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Seventh, my great story is not necessarily your great story. Most of what the genre conversation as a whole praises highly falls flat for me for one reason or another.

That's about the gist of what I ended up thinking. My impression is that for him, rising above "mere competence" involves producing a particular type of story . . . that quite frankly is a type of story I get little to nothing out of. I don't actually want to see the genre get broken and stitched back together, because those stories generally leave me feeling uncomfortable in a non-enlightening way.
I love seeing the genre get broken. But I suspect I want different things from my genre breaking than he does.

I want more stories like Hannah Wolf Bowen's "Among the Cedars," say.
Funny; for about the last 5 years or so, I've been increasingly convinced that we're living in (or that I, at least, am reading in) a new Golden Age. Off the top of my head, and in no particular order, Brust, Stross, Bull, Monette, and some chick named Bear, are all writing books that do what great books have always done, that is, which use beautiful, smooth, spiky, challenging prose to show me human nature in ways I hadn't considered and which change me for the better.

(The preceding sentence brought to you by the letters P, H, and D.)
Which is not to say, you know, that he's wrong about it being better to overreach and fall on your face than to write the same safe book over and over again.

Because that's lame.

I just question his assumption that people are not trying.
I got nothin' but fangirl for this post.

WERD.
Sturgeon's law always applies.

Sadly, we can't lift ourselves above it via manifestos.
If all it took was hard work and dedication, fully two-thirds of my flist would be rock stars in SF/F/H. I don't know about Jeff's readers, but hte people on my flist, who are at every level of writing ability and success, are some of the hardest working, most dedicated folks I've ever seen.

Most of my stories are about second-stringers: I write what I know.

Thanks for writing this. Jeff's post wasn't sitting well with me, but I couldn't figure out how to articulate what I was feeling and thinking.
In short:

Sturgeon's Law: Why We Listen to Classic Rock Stations.
Wanna know who just MADE MY DAY by getting the Sturgeon reference?

You.

"The Ones Who Walk Away From Omelas" is still my favorite science fiction story.

Because it's tiny and perfect and it hurts so much.
After agreeing with a disturbingly large number of points you made here, I have to say that for reasons all my own and held close to my chest, your open letter has been more inspirational to me than anything I've read for quite...a...while.
For perhaps different reasons, the same is true for me.

Apropos of nothing, for a few moments I thought you (=Bear) had written "Tomato Intercept Vehicles", and was at once baffled and desperately interested.
Elizabeth, great post.
Thank you.

Does this mean I'm becoming a grumpy old pawn of the establishment?
It's okay; I hear I'm kind of a bulldyke anyway. :-P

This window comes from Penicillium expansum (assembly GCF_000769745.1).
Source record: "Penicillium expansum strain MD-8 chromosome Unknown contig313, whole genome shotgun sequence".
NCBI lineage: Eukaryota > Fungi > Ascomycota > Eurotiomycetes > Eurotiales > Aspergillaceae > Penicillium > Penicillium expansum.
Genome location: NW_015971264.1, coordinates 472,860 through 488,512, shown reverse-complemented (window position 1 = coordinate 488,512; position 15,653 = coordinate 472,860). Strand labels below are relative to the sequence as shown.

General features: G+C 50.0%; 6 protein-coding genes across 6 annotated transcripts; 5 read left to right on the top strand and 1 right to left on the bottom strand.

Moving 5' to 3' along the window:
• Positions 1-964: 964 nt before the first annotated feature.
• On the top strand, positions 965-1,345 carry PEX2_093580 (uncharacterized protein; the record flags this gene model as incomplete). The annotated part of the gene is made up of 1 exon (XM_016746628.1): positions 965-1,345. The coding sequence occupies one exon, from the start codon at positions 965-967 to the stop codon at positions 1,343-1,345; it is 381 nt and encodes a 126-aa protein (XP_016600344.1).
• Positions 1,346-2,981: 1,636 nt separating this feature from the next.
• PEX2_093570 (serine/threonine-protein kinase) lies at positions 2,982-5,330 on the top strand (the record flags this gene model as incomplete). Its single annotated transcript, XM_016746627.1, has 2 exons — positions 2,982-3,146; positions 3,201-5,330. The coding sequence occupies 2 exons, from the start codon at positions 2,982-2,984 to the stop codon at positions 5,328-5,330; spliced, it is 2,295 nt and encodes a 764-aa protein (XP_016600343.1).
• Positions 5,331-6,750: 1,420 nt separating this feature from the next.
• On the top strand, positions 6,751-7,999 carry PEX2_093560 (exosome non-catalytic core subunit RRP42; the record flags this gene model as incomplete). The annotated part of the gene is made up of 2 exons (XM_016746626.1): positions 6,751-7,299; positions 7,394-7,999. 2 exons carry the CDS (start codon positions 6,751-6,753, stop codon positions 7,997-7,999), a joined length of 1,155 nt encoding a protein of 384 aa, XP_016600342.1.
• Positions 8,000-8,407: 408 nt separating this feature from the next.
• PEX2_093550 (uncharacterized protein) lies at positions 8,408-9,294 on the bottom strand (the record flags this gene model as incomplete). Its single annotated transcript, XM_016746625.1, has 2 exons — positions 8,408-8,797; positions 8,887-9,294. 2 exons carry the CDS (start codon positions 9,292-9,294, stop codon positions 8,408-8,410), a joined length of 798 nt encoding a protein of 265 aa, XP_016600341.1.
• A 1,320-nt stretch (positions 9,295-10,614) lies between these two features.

If anyone wants dark, edgy, and political, I suggest reading The Turner Diaries. Happy ending: after much fighting, the Good Guys win and Pure Aryans run what's left of the world. Of course, this is utopian fiction rather than sf.
Great post. Especially this:

That assumption that the significant things in life are always dark and edgy? That's a comfort zone too, and a comforting--and I would honestly say adolescent--fixation.
Oh, God, yes.
Hear hear to all of that, but particularly, this:

(And hey, I mean, if you were a girl, you could have the added filip of having to be about twice as good as a male author to get the same amount of respect. I mean, do you honestly think Chris Moriarty is a worse writer than Richard Morgan? Or that Cat Valente is a worse writer than China Mieville? Because, um, with all due respect, and all respect due to Richard and China--I think Chris and Cat are every bit as good as the boys. And I know which writers I hear discussed more frequently.)

This has really been bothering me (again) of late.

And hey, I was reading a story of yours today and thinking, how come I'm not writing like that?

Ah, don't worry about it. The majority of actual readers, as opposed to internet book-pundits, are women these days.

The chicks are laughing all the way to the bank.
See? You should steal from John Gardner too.

He was pretty smart about some of this here writing stuff.
I don't agree with the Vandermeer thing in general, as I said, but Morgan vs Moriarty is a personal taste thing?

Do I think Morgan is better? Absolutely. (So do the ratings on LT too, perhaps). I have only read one Moriarty book though, maybe her next book is as good as Altered Carbon, which is better than Spin State which is better than Market Forces, etc.

Spin Control's ratings are pretty high though it looks like.

Mieville, too, has produced a capital G Great book. Haven't read one by the other writer you mention to compare, only one ordinary online short story.

Likewise on current evidence if you asked me, I'd say Moriarty is much better than Kelly Link, someone else you mention, even though I liked the Wizards of Perfil story I read, among the others. Heaps of people will of course disagree with this, as well as your Mieville or Morgan comaprisons.
See, I differ. I would far rather read Moriarty and Valente than Morgan and Mieville.

Taste is not absolute, man, much as you would like it to be. *g*

And I wouldn't say that any of the four has produced a capital G great book.
(unlurk)

You know, most art, even earnest art, will be pretty bad. And a whole hell of a lot will be competent but average. And the reason for that is that not everything can be above average. You might look up the definition of the word average if you need a refresher course on why.

The bell curve, let me show you it!

He does seem to expect a lot of writers to fit in the tail a couple of standard deviations above the mean, doesn't he? For that matter, he also expects the readers to be out there, too. Not everyone in the world is a hardcore reader, and certainly not all are caring about art.

The problem isn’t, as some have said, that we don’t have enough stories that try to entertain, but that too much of our entertainment isn’t good enough. “Art” and “entertainment” are not intrinsically at odds, except when put into conflict by those with an agenda or a general misunderstanding of fiction.

Sez he. Isn't good entertainment, or good art, a matter of opinion? "Isn't good enough FOR ME" sounds like what he's getting at here. Demanding that writers adhere to his standards, whatever they really are, is just... the opposite of what he's claiming he wants, actually.
I think his rhetoric got away from him.